Atlas of Genetics and Cytogenetics in Oncology and Haematology


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MKI67 (marker of proliferation Ki-67)

Identity

Other namesKIA
MIB-1
HGNC (Hugo) MKI67
LocusID (NCBI) 4288
Location 10q26.2
Location_base_pair Starts at 129894925 and ends at 129924468 bp from pter ( according to hg19-Feb_2009)  [Mapping]
Local_order CLRN3, PTPRE, MKI67, LINC01163, MGMT.
 
  The local order of genes around MKI67. The MKI67 gene is surrounded by the genes CLRN3 (clarin 3), PTPRE (protein tyrosine phospatase receptor type E), MGMT (O-6-methylguanine-DNA methyltransferase).
Note MKI67 is the human homologue of the product recognized by the monoclonal antibody Ki67, which is used as a tumor proliferation marker.

DNA/RNA

Note MKI67 is located on chromosome 10 at locus 10q26.2, starting at 128096659 and ending at 128126204 bp from pter (according to GRCh38 Primary Assembly). The gene size is 29,545 bp consisting of 15 exons and 14 introns. The gene has a minus strand orientation.
 
  MKI67 gene structure. The UTRs are coloured green and the coding regions red. The introns are coloured yellow. MKI67 consists of 15 exons of which the first and a part of the second exon form the 5' UTR. The 3' UTR is formed from a major part of exon 15, which contains only a small coding region. The table at the bottom of the figure shows the length of exons, coding regions and introns according to the information provided by the NM_002417.4 NCBI reference sequence.
Description Promoter: The promoter of MKI67 is located upstream of the transcription start site. Several studies have shown that the 5' flanking region of the gene has promoter activity via reporter gene expression assays and deletion analysis (Zambon, 2010; Pei et al., 2012). The promoter region was shown to contain a TATA-less, GC rich region with several putative Sp1 binding sites and two evolutionary conserved E2F transcription factor binding sites (Zambon, 2010; Pei et al., 2012).
Gene: The gene consists of 15 exons and 14 introns. The first exon and a part of the second form the 5' Untranslated Region (5' UTR) of the mRNA transcript (Duchrow et al., 1996; Schlüter et al., 1993). The second exon contains the start codon (Schlüter et al., 1993), with the open reading frame extending to the 15th exon, which consists of a short coding sequences, the stop codon and the 3' UTR (Duchrow et al., 1996; Schlüter et al., 1993).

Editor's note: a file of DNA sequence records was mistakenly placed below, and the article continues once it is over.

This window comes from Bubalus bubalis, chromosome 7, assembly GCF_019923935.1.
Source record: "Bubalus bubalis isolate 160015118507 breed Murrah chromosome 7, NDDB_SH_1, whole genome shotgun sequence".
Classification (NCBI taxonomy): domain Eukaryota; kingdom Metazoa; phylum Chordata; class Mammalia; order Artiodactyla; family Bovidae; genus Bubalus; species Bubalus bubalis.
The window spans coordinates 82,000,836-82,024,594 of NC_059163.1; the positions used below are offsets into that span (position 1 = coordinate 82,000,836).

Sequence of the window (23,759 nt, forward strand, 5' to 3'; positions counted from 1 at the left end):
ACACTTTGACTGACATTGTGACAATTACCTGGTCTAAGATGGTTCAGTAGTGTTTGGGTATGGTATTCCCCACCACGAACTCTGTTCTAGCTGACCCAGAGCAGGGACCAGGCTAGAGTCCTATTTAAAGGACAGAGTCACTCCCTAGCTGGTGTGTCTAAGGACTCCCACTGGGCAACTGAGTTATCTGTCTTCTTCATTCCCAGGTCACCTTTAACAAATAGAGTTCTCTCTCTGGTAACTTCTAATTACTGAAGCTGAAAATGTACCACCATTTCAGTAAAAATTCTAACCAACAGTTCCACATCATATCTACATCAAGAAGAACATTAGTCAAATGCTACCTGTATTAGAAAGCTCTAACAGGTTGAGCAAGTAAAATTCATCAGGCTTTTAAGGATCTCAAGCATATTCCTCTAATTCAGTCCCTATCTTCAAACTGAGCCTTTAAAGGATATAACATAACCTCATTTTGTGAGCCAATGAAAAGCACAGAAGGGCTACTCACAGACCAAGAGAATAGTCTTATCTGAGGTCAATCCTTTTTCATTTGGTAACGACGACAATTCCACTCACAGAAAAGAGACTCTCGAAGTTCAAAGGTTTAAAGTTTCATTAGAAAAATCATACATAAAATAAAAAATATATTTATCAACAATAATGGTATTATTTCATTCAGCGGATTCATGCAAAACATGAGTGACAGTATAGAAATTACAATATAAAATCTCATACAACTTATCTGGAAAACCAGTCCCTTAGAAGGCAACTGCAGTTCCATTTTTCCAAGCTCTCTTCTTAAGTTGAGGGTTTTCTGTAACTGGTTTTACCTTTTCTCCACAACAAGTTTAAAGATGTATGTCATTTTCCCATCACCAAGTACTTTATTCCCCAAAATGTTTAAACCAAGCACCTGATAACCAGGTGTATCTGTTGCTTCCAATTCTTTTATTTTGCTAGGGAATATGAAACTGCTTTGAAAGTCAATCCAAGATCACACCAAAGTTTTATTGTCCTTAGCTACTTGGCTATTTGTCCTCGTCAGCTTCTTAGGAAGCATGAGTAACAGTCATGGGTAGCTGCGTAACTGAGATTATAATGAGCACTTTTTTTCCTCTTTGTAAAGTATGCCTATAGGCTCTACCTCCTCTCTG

The 1080 bp 7th exon is not present in the alternatively spliced "short type" mRNA transcript. The 6845 bp 13th exon contains the characteristic sixteen homologous "Ki67 repeats", each of them having length of 366 bp. Within Ki67 repeats there is a highly conserved new motif of 66 bp named the "Ki67 motif" (Schlüter et al., 1993).
The introns, vary in size from 87 to 3561 bp. Three introns contain recognized homologue copies of "Alu-repeats". All the intron-exon transitions contain a potential branch site with the exception of the introns flanking exon 7 where there is not any donor-acceptor splicing signal (Durchow et al., 1996).
Transcription There are two mRNA splice variants of MKI67, that are shown to be processed through translation. These two mRNA variants are named as "long type" and "short type" since they differ only by the presence or absence of exon 7 (Schlüter et al., 1993).
The "long type" mRNA splice variant consists of 15 exons and its total annotated spliced exon length is 12497 bp (NCBI Reference Sequence: NM_002417.4). The "short type" mRNA splice variant consists of 14 exons lacking the 7th exon and its annotated spliced exon length is 11417 bp (NCBI Reference Sequence: NM_001145966.1).
Pseudogene There is one related pseudogene of MKI67 on chromosome X, named MKI67P1 (marker of proliferation Ki-67 pseudogene 1) with Gene ID 100271918. The MKI67P1 pseudogene is located on chromosomal locus Xp11. It has 1449 bp length and NCBI Reference Sequence: NG_011647.1.

Protein

Note The MKI67 protein can be found in two complete isoforms, the heavy isoform produced from the "long type" mRNA and the light isoform translated from the "short type" mRNA, lacking the 7th exon. The heavy isoform, referred as Antigen Ki67 isoform 1 with NCBI Reference Sequence: NP_002408.3, consists of 3256 aminoacids (aa) and weights approximately 395 kDa. The light isoform, referred as Antigen Ki67 isoform 2 with NCBI Reference Sequence: NP_001139438.1, consists of 2896 aa lacking the 360 aa encoded by exon 7 and has a molecular weight of about 345 kDa.
 
  The MKI67 mRNA and protein. The two types of mRNA transcripts, shown to be translated to protein, are depicted in the first part of the figure. The long type mRNA differs from the short type by the presence of the 7th exon which is alternatively spliced in the short type. The UTRs are coloured green and the coding regions red. At the second part of the figure, it is depicted the protein product of the long type mRNA which contains all the putative domains of this protein. The major protein domains are the FHA domain coloured red, the PPI binding site coloured purple, the Ki67 repeats coloured yellow and the ATP/ GTP binding site motif A-P loop coloured blue. There are other putative functional regions within these major domains, which are highlighted in different colours.